Furrer+Frey has always taken pride in its partnerships with multi-modal urban transit schemes, and the Mauritius LRT project will connect three major bus interchanges to give commuters more effective, efficient and sustainable travel options for their journeys.

Delivered by Metro Express Limited (MEL), this Mauritian Government company is responsible for development, finance, construction, operations and management of the system. In 2017, MEL awarded the turnkey project to Indian construction conglomerate Larsen & Toubro (L&T), with a target of commissioning the first 13km (eight-mile) phase between Roes-Hill and Port Louis within two years.

Furrer+Frey has a long-standing relationship with L&T, working with the company since 2007 on major mass rapid transit projects across the Indian sub-continent, including metro systems in Delhi, Lucknow and Dhaka.

For Mauritius, the MOCS system was chosen to support the safe and efficient maintenance of 18 CAF Urbos low-floor LRVs on five maintenance tracks at a new purpose-built depot in Richelieu, located at the northern end of the new line.

L&T had appointed SYSTRA as the Detailed Design Consultant, with RITES – a Government of India Enterprise, established in 1974 under the aegis of Indian Railways – appointed as the project consultant by MEL.

Depot challenges – and solutions

In conventional depots, inspection and maintenance tracks often require diesel or battery-operated locomotives. These involve significant amounts of time and logistical management to haul vehicles into the depot or an electrified movement within the depot itself – where the overhead system can cause obstruction for staff accessing the train roof.

This process has similar safety hazards as a conventional electrified track. Furrer+Frey’s MOCS eliminates such issues with a robust, rapid, retractable and elegant, safe system.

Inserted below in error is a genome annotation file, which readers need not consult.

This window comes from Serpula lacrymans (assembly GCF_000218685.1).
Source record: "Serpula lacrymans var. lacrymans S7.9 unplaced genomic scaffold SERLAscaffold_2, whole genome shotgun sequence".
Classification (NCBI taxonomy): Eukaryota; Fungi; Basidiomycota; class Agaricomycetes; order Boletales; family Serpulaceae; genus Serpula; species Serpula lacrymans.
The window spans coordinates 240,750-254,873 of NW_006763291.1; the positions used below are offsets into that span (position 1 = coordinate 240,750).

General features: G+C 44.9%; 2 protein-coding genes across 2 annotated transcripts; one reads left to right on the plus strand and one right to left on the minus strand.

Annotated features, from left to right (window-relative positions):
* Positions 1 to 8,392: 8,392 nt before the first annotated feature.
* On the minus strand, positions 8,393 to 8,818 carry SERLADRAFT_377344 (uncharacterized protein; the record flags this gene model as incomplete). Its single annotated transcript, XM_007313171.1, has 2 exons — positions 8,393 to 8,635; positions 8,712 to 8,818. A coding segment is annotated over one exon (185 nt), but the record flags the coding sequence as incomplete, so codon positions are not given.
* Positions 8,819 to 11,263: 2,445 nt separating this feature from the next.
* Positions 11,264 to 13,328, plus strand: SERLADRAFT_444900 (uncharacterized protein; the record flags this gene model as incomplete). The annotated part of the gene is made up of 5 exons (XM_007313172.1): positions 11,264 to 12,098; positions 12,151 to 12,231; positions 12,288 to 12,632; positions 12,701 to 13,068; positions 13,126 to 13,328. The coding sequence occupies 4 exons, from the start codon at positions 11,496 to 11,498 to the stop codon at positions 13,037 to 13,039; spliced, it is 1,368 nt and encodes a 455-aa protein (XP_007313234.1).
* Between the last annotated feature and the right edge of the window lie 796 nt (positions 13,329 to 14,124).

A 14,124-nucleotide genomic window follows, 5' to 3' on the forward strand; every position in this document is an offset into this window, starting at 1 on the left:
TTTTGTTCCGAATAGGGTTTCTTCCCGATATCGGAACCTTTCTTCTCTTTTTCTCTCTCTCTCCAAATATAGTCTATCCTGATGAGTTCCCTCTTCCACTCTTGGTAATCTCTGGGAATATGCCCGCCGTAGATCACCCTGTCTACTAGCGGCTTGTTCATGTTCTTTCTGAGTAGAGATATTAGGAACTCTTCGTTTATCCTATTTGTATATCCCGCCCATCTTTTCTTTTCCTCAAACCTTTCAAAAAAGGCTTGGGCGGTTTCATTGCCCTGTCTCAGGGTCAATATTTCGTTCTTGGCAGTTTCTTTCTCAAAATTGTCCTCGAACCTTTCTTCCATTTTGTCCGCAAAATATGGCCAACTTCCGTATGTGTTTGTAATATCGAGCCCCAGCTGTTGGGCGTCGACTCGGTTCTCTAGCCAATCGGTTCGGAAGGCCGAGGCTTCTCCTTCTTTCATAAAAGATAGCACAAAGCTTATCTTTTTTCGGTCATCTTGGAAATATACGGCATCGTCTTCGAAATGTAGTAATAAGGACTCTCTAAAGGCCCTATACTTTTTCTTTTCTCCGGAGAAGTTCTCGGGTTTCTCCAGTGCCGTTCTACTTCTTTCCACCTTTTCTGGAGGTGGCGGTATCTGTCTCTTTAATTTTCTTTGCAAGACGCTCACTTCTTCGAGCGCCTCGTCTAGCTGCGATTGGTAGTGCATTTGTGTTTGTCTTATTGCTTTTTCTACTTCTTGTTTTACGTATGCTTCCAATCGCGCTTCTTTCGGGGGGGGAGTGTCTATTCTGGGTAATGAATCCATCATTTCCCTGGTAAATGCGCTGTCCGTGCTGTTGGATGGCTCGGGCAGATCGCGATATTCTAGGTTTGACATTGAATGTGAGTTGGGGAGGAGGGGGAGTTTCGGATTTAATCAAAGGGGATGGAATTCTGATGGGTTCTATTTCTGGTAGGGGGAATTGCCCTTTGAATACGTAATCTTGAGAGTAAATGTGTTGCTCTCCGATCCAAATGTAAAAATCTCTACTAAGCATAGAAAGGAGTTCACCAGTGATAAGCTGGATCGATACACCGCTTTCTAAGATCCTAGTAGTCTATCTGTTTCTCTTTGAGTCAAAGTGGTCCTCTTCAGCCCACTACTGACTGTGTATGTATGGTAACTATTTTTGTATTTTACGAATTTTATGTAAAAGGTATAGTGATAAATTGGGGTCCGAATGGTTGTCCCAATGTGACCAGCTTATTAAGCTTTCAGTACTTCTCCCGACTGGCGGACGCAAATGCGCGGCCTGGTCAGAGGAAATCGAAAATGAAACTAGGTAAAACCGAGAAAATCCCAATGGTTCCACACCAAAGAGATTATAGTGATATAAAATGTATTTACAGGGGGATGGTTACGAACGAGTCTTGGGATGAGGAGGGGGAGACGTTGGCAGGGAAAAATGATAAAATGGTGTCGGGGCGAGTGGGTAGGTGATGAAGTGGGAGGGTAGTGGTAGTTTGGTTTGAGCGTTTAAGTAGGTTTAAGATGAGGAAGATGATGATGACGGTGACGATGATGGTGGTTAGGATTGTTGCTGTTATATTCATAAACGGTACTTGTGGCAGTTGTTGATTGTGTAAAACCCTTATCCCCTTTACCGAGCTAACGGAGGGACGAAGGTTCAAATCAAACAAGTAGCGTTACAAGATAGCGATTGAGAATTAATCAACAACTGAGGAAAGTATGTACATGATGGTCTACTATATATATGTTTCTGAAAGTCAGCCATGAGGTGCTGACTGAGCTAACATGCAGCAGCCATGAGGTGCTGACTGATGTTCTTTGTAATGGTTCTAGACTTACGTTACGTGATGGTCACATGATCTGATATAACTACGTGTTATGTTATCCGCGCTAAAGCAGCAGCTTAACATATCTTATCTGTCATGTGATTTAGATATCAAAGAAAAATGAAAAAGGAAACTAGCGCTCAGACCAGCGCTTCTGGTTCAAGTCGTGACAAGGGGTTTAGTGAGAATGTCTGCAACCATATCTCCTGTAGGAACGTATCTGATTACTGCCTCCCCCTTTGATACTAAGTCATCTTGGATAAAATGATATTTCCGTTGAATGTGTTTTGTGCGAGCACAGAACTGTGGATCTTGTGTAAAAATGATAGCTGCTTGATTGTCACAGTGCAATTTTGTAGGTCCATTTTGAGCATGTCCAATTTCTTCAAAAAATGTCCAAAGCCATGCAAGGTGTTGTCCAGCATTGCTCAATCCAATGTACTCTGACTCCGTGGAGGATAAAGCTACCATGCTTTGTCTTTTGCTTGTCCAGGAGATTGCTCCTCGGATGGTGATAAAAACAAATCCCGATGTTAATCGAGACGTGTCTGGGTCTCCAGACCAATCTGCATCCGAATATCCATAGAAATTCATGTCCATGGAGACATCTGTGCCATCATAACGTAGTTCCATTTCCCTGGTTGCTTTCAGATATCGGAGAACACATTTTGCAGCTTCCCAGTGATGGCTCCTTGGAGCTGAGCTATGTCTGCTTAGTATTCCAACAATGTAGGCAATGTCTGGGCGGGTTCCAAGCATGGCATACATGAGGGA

MOCS was therefore a natural choice as it is both versatile and flexible. For example, it can be used in multiple arrangements to suit a variety of requirements – the sideways-folding conductor-rail is most common and can be used in liftable and retractable arrangements.

For the Richelieu LRT depot, a sideways-folding cantilever has been used and the transition from conventional overhead line outside the depot is done through a transition bar and an in-line horn. As the system operates on dc voltage, all cantilevers are equipped with double insulation for stray current mitigation.

The collective focus between the project partners has been on producing an efficient, safe and quality product for the depot whilst also keeping sight of the September 2019 target date for commissioning. It was important to maintain an early and continuous engagement with key stakeholders such as the civil construction and rolling stock teams to ensure delivery of
a fully integrated system without any rework.

This approach was an integral part of the project and has contributed to its success. There was no scope for error as this could affect other critical systems and cause project delays. Furrer+Frey’s on-site team worked with L&T to commission the system in time and ahead of the LRV trials.

This project is a great example of MOCS seamlessly integrating with the depot facilities, in particular the interlocking with equipment like OHL power switch, crane access and platform access. The operating process keeps depot operating and isolation procedures simple yet safe.

The first Metro Express LRV successfully ran from the depot in Richelieu to Victoria Station in Port Louis on Sunday 29 September, thus achieving the Phase 1 target – a testament to the work by the whole project team.

Article appeared originally in TAUT 983 (November 2019).